Or consider the insight that people are more likely to disclose personal details to websites that are casual in design, as opposed to formal. In a study by Leslie John and her colleagues, subjects were more likely to admit to controversial conduct when the study was presented in a silly, playful format. This insight has policy repercussions. We are ostensibly most concerned with the online disclosure behavior of children, for instance, so much so that we have a special law around it. And yet what are the most casual websites on the Internet, including with respect to online forms that collect information? The kids don’t stand a chance.
A more direct and potentially more effective way to address online privacy’s broken windows is to examine the design of websites themselves—windows, in a sense, onto the Internet. What we need in privacy, I believe, is a set of architectural values—both aesthetic and systematic—capable of transforming the web experience in ways that promote public policy goals such as privacy and security. In the 1970s, architect Oscar Newman revolutionized public housing by introducing the concept of defensible space. We need an Oscar Newman for online privacy.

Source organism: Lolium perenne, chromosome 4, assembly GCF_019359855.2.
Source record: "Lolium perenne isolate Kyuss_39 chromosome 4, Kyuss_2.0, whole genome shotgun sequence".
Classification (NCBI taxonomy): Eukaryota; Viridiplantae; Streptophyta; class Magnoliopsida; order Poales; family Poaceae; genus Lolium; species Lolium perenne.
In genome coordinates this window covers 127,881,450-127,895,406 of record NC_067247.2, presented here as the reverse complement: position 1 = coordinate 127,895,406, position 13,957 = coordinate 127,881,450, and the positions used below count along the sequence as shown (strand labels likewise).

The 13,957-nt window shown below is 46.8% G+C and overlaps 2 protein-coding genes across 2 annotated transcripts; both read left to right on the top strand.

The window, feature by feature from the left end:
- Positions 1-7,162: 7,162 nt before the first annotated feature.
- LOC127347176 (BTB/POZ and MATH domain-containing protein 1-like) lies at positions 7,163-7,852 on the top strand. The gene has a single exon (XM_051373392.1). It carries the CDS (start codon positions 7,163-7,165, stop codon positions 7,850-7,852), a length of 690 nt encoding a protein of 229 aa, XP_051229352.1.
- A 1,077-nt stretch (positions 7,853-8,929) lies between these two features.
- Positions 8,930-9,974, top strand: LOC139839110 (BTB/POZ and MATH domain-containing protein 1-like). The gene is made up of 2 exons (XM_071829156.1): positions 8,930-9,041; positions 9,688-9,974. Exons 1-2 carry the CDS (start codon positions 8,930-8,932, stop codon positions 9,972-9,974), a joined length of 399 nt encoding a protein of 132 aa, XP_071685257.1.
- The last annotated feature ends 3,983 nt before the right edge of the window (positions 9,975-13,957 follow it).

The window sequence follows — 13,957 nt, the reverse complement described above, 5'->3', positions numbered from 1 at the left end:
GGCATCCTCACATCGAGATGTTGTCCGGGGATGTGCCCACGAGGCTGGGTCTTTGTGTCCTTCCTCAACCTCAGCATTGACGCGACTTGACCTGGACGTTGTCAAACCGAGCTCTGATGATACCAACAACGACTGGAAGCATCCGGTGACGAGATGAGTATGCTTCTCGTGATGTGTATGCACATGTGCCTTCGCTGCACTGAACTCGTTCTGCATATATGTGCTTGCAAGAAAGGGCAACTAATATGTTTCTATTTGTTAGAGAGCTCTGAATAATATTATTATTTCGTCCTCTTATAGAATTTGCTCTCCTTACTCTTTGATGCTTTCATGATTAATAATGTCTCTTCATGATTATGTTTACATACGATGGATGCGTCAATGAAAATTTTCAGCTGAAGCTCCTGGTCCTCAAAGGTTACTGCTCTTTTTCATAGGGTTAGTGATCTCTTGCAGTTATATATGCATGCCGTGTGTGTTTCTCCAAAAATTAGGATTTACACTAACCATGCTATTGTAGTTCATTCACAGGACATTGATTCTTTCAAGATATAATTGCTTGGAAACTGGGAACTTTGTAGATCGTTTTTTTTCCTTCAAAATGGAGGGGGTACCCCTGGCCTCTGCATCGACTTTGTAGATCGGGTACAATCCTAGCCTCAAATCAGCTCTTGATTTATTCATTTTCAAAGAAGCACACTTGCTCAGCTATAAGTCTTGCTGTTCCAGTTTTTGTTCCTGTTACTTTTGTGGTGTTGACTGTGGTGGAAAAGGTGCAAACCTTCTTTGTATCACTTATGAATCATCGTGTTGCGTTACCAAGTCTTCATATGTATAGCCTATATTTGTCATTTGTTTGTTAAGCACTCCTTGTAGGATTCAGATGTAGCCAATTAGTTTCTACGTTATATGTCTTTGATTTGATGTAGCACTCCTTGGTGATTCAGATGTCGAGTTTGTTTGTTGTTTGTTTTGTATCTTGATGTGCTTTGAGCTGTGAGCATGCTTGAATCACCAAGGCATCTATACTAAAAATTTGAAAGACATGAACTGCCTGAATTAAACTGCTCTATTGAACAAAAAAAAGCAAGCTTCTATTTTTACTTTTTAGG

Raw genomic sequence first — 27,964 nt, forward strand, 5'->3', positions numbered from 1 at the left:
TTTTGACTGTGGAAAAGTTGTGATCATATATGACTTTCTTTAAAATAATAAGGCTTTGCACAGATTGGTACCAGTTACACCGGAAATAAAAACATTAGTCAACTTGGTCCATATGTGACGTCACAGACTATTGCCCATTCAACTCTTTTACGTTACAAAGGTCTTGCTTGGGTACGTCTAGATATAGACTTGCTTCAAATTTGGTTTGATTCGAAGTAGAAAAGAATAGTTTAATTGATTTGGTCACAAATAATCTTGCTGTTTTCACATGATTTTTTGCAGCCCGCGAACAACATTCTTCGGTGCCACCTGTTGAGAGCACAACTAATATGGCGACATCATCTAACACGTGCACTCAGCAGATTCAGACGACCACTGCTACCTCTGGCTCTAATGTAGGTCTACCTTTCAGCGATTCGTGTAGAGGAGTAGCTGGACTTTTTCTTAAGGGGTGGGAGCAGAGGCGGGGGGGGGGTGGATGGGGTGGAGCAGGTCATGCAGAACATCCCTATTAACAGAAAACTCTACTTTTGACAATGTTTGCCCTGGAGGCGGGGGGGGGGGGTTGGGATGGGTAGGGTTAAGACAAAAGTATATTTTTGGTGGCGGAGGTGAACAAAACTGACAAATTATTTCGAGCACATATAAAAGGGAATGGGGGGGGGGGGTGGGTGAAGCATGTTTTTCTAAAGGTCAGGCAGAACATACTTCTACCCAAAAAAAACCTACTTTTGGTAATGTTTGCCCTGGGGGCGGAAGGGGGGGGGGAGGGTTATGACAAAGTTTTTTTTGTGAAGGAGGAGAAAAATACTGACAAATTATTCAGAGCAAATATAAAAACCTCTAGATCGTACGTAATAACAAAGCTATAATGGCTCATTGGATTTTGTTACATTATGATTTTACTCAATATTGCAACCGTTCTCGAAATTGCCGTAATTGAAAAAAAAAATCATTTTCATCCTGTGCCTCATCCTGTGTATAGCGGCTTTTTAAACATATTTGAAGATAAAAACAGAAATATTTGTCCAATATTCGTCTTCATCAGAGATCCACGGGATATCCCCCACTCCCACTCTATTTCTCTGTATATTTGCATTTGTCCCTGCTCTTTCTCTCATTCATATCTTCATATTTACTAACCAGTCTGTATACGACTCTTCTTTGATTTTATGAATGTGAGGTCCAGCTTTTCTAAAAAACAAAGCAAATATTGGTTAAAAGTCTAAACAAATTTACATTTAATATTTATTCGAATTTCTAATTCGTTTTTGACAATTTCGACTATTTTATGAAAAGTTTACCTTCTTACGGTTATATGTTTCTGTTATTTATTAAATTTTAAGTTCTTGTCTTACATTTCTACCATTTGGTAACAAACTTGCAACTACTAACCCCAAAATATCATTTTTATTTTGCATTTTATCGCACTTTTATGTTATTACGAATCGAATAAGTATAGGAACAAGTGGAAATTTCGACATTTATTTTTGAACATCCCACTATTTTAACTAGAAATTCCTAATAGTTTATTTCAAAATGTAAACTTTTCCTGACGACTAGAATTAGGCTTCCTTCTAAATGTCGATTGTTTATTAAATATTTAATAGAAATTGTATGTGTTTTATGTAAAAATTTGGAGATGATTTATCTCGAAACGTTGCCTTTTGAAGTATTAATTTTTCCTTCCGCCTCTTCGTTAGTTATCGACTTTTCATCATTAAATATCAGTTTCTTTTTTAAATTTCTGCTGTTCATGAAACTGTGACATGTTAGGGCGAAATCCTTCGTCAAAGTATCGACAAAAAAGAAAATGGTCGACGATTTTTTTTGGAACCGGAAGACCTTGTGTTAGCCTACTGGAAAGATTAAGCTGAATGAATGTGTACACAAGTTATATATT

How might the design of websites, phones, energy meters, and other products help provide the user with an accurate mental model of data practice? How might we empower users to frame their content in ways that limit abuse without recourse to contracts or even words? These are the challenges that Acquisiti, Nancy Kim, Woodrow Hartzog, and others have started to address in their work (and which underpin my own notion of nonlinguistic or “visceral” notice). In a sense, this Article is not a response to Professor Arbil’s thought-provoking and well-argued article. It is an invitation. Professor Abril ought to take her own metaphor more literally.
. Patricia Sánchez Abril, Private Ordering: A Contractual Approach to Online Interpersonal Privacy, 45 Wake Forest L. Rev. 689, 690 (2010).